SRBC Remote Water Quality Monitoring Network (http://www.srbc.net/). Republished by The Institute for Energy & Environmental Research at Wilkes University.
The present IEER database contains re-published water quality data from the Susquehanna River Basin Commission (http://www.srbc.net/).
SRBC’s Remote Water Quality Monitoring Network is guided by six primary objectives: 1. To establish a real-time monitoring network at areas of concern in the Susquehanna River Basin; network provides monitoring data to resource agencies, the regulated community and the public to allow timely response in the case of pollution incidents; 2. To establish baseline water quality conditions in targeted areas of the basin; 3. To verify whether or not the natural gas industry and/or other activities with the potential to cause pollution incidents are causing adverse impacts on local water quality; 4. To reduce the cost of data collection through the use of advanced technologies; to form collaborative partnerships to improve monitoring technology and provide educational opportunities; 5. To enhance water supply protection through source water monitoring; and 6. To be responsive to public concerns. Additional information can be found at http://mdw.srbc.net/remotewaterquality/
Marcellus Shale, Water Quality, Continuous Data
The Susquehanna River Basin Commission (SRBC) established the Remote Water Quality Monitoring Network (RWQMN) in January 2010 in response to natural gas drilling activities in the basin. More than 50 water quality monitoring stations are operating in watersheds experiencing unconventional shale gas development. Each station continuously monitors the following parameters: pH, temperature, specific conductance, dissolved oxygen, turbidity, and relative water depth. The surface water data was collected by the Susquehanna River Basin Commission’s (SRBC) Remote Water Quality Monitoring Network (RWQMN). The sondes obtained readings at 5 minute intervals. Grab samples were collected for laboratory analysis of nutrients, major cations and anions, metals and gross alpha/gross beta. Field measurements of water quality and flow were obtained and benthic samples were collected for identification and counting of macroinvertebrates. The data are for the period of January 2010 through June 2012. Sonde data, with the exception of temperature, have been corrected for measurement errors. Note that not all stations were fully operational for the entire reporting period. Additional information can be found at http://mdw.srbc.net/remotewaterquality/ This dataset was formatted and uploaded to CUAHSI-HIS by the Institute for Energy and Environmental Research for Northeastern Pennsylvania (IEER) at Wilkes University as part of a Pennsylvania Department of Environmental Protection (DEP) Environmental Education Grant. The entire dataset was processed and remains unmodified with the exception of the addition of qualifiers in certain situations.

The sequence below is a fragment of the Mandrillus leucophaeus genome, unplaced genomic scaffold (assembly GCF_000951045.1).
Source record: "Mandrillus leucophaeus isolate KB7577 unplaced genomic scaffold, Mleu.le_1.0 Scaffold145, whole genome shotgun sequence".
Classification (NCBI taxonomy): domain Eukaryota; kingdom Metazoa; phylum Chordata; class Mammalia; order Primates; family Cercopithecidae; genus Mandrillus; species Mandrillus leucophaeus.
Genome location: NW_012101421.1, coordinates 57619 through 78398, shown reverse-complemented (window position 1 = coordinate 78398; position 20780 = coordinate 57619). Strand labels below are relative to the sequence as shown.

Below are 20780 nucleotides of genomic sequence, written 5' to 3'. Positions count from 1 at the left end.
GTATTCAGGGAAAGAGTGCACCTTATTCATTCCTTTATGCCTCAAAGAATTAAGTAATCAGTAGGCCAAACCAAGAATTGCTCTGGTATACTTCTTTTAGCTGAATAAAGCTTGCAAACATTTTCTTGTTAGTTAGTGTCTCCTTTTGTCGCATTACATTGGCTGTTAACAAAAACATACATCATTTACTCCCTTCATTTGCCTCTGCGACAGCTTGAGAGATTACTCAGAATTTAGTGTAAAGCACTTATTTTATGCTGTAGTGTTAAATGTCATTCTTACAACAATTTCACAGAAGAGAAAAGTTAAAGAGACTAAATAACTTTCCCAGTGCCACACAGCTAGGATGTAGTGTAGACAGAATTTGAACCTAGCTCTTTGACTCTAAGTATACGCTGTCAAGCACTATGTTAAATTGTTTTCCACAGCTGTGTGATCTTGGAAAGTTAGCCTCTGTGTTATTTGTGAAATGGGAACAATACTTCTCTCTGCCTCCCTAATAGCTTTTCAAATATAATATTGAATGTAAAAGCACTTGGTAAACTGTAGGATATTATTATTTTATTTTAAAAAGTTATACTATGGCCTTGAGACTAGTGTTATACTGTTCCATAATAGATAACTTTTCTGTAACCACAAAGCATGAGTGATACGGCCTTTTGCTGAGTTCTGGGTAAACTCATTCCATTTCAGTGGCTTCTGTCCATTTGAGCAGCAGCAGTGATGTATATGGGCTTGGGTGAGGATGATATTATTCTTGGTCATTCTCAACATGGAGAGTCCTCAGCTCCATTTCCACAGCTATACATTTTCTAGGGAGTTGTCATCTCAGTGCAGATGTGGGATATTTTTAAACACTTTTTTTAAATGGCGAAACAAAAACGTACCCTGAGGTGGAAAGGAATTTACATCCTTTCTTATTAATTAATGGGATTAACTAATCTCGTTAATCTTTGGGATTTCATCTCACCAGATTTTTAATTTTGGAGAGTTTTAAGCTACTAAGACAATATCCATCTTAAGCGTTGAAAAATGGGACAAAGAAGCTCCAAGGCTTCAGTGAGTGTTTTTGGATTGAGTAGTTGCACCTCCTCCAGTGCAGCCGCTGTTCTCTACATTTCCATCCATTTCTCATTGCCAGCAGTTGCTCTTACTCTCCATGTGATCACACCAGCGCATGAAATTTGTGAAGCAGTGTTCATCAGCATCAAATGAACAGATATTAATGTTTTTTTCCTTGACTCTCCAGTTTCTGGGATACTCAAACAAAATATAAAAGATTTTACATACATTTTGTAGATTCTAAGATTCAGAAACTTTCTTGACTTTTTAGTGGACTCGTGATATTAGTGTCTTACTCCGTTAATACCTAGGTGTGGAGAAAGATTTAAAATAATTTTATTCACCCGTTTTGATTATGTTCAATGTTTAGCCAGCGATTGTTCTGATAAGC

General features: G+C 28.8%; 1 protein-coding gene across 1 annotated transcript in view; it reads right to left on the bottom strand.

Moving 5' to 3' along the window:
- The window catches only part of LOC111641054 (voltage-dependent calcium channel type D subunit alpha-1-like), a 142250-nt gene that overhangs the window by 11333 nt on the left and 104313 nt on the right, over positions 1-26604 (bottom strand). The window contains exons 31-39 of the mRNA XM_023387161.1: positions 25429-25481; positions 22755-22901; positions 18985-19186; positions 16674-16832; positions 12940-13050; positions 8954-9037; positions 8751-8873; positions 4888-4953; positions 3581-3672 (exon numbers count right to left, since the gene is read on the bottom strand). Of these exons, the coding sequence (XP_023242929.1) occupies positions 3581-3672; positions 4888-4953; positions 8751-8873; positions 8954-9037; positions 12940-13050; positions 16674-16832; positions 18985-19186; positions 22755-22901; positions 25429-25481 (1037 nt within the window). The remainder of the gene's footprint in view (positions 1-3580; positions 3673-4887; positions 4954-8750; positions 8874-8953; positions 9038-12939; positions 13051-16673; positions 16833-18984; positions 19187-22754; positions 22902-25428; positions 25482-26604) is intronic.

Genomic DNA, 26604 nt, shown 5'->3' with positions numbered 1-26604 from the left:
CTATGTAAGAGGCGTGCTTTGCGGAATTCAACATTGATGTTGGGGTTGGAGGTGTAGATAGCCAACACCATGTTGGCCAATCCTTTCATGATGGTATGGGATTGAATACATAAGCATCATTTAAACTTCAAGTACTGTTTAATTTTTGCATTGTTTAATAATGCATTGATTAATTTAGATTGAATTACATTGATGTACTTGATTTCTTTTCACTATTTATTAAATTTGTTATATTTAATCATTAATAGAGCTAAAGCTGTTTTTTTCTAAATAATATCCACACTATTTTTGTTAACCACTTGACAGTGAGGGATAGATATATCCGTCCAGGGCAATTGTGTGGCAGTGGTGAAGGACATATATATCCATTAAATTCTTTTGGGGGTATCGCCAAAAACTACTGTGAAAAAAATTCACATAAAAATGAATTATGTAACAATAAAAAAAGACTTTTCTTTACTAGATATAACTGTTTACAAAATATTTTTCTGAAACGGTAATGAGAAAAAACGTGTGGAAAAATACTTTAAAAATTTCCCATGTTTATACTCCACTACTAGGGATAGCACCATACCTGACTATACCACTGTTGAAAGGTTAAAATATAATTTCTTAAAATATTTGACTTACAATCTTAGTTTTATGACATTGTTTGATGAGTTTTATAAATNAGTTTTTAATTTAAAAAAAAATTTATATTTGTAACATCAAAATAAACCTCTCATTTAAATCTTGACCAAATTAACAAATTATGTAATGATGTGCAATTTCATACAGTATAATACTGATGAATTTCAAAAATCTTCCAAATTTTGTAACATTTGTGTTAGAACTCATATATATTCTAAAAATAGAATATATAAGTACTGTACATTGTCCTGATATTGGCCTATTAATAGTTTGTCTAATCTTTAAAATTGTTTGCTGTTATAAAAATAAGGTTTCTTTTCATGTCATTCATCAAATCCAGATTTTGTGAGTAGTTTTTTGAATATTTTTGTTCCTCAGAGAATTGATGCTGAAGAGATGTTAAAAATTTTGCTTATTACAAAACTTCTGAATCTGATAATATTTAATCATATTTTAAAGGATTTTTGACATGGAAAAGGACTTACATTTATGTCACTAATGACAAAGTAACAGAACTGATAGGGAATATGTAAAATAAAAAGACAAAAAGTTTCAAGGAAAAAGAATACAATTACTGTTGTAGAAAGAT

The Susquehanna River Basin drains a 27,510-square-mile area covering portions of New York, Pennsylvania and Maryland. RWQMN stations are distributed primarily in the north and western parts of the watershed in areas underlain by Marcellus Shale.
The first RWQMN station went online in January 2010. Since that time over 50 stations have been added to the network. This dataset currently contains data from 56 stations through June 30, 2012. Stations sample at 5 minute intervals and are routinely visited for maintenance and addition sampling including grab samples for laboratory analysis, flow, and macroinvertebrates.
The Susquehanna River Basin is comprised of six major subbasins; has more than 49,000 miles of streams (source: National Hydrography Dataset); is comprised of 69 percent forestlands (source: Chesapeake Bay 2000 landuse); has a population of 4.1 million (data source: 2010 Census); begins at a narrow outlet of Otsego Lake in Cooperstown, N.Y., and meanders 444 miles until it empties into the Chesapeake Bay at Havre de Grace, Md.; is the nation’s longest, commercially non-navigable waterway; and is the largest tributary to the Chesapeake Bay, supplying half of the bay’s freshwater inflows -- about 18 million gallons per minute.